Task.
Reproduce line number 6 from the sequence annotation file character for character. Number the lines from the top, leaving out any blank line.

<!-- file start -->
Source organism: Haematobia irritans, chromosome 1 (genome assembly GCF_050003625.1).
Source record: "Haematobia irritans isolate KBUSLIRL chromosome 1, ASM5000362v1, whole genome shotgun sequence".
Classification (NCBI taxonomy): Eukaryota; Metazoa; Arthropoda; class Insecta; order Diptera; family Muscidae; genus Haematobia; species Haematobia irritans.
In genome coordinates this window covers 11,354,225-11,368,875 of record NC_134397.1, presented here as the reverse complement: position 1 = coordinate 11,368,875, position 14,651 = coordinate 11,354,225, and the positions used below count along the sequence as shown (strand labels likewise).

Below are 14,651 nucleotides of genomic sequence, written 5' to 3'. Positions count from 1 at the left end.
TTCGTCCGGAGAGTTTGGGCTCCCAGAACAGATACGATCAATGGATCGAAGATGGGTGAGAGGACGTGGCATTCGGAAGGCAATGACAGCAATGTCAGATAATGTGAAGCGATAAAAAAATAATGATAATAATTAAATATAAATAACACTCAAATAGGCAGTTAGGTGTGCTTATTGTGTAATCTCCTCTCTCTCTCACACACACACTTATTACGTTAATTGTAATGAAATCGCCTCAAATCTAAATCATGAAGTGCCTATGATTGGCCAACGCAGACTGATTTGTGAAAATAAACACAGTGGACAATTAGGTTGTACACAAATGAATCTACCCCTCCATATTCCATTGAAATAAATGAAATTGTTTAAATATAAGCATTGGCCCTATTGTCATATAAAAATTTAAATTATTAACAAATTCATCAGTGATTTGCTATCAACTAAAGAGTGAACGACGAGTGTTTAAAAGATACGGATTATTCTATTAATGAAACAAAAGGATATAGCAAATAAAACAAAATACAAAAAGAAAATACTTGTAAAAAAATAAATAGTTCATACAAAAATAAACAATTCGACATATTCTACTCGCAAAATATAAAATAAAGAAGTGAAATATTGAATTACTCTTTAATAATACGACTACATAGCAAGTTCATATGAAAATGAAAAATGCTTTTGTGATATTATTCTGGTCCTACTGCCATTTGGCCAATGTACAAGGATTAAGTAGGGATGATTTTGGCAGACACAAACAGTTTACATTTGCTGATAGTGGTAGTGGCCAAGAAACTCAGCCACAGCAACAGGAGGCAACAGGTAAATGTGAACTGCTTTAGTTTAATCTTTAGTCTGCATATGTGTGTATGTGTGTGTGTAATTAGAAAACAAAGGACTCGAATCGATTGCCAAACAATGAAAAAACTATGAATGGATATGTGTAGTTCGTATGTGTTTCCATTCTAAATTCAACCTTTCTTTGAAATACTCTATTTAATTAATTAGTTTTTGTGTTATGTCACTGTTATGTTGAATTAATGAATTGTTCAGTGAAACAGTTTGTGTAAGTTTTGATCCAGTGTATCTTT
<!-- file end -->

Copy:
TTCGTCCGGAGAGTTTGGGCTCCCAGAACAGATACGATCAATGGATCGAAGATGGGTGAGAGGACGTGGCATTCGGAAGGCAATGACAGCAATGTCAGATAATGTGAAGCGATAAAAAAATAATGATAATAATTAAATATAAATAACACTCAAATAGGCAGTTAGGTGTGCTTATTGTGTAATCTCCTCTCTCTCTCACACACACACTTATTACGTTAATTGTAATGAAATCGCCTCAAATCTAAATCATGAAGTGCCTATGATTGGCCAACGCAGACTGATTTGTGAAAATAAACACAGTGGACAATTAGGTTGTACACAAATGAATCTACCCCTCCATATTCCATTGAAATAAATGAAATTGTTTAAATATAAGCATTGGCCCTATTGTCATATAAAAATTTAAATTATTAACAAATTCATCAGTGATTTGCTATCAACTAAAGAGTGAACGACGAGTGTTTAAAAGATACGGATTATTCTATTAATGAAACAAAAGGATATAGCAAATAAAACAAAATACAAAAAGAAAATACTTGTAAAAAAATAAATAGTTCATACAAAAATAAACAATTCGACATATTCTACTCGCAAAATATAAAATAAAGAAGTGAAATATTGAATTACTCTTTAATAATACGACTACATAGCAAGTTCATATGAAAATGAAAAATGCTTTTGTGATATTATTCTGGTCCTACTGCCATTTGGCCAATGTACAAGGATTAAGTAGGGATGATTTTGGCAGACACAAACAGTTTACATTTGCTGATAGTGGTAGTGGCCAAGAAACTCAGCCACAGCAACAGGAGGCAACAGGTAAATGTGAACTGCTTTAGTTTAATCTTTAGTCTGCATATGTGTGTATGTGTGTGTGTAATTAGAAAACAAAGGACTCGAATCGATTGCCAAACAATGAAAAAACTATGAATGGATATGTGTAGTTCGTATGTGTTTCCATTCTAAATTCAACCTTTCTTTGAAATACTCTATTTAATTAATTAGTTTTTGTGTTATGTCACTGTTATGTTGAATTAATGAATTGTTCAGTGAAACAGTTTGTGTAAGTTTTGATCCAGTGTATCTTT